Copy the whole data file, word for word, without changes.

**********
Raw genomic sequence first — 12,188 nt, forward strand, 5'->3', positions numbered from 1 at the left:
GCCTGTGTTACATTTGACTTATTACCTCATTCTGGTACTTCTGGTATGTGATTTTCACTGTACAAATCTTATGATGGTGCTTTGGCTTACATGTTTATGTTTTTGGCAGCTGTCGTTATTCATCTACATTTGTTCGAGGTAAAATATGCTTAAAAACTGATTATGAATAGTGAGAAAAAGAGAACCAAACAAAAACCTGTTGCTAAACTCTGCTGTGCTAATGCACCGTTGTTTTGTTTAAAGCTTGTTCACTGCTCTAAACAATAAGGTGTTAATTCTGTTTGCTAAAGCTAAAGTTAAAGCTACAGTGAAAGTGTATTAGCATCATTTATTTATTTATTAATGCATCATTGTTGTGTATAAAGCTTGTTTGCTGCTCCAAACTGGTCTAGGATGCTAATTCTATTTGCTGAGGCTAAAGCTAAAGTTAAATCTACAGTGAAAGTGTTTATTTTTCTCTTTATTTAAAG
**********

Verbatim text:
Raw genomic sequence first — 12,188 nt, forward strand, 5'->3', positions numbered from 1 at the left:
GCCTGTGTTACATTTGACTTATTACCTCATTCTGGTACTTCTGGTATGTGATTTTCACTGTACAAATCTTATGATGGTGCTTTGGCTTACATGTTTATGTTTTTGGCAGCTGTCGTTATTCATCTACATTTGTTCGAGGTAAAATATGCTTAAAAACTGATTATGAATAGTGAGAAAAAGAGAACCAAACAAAAACCTGTTGCTAAACTCTGCTGTGCTAATGCACCGTTGTTTTGTTTAAAGCTTGTTCACTGCTCTAAACAATAAGGTGTTAATTCTGTTTGCTAAAGCTAAAGTTAAAGCTACAGTGAAAGTGTATTAGCATCATTTATTTATTTATTAATGCATCATTGTTGTGTATAAAGCTTGTTTGCTGCTCCAAACTGGTCTAGGATGCTAATTCTATTTGCTGAGGCTAAAGCTAAAGTTAAATCTACAGTGAAAGTGTTTATTTTTCTCTTTATTTAAAG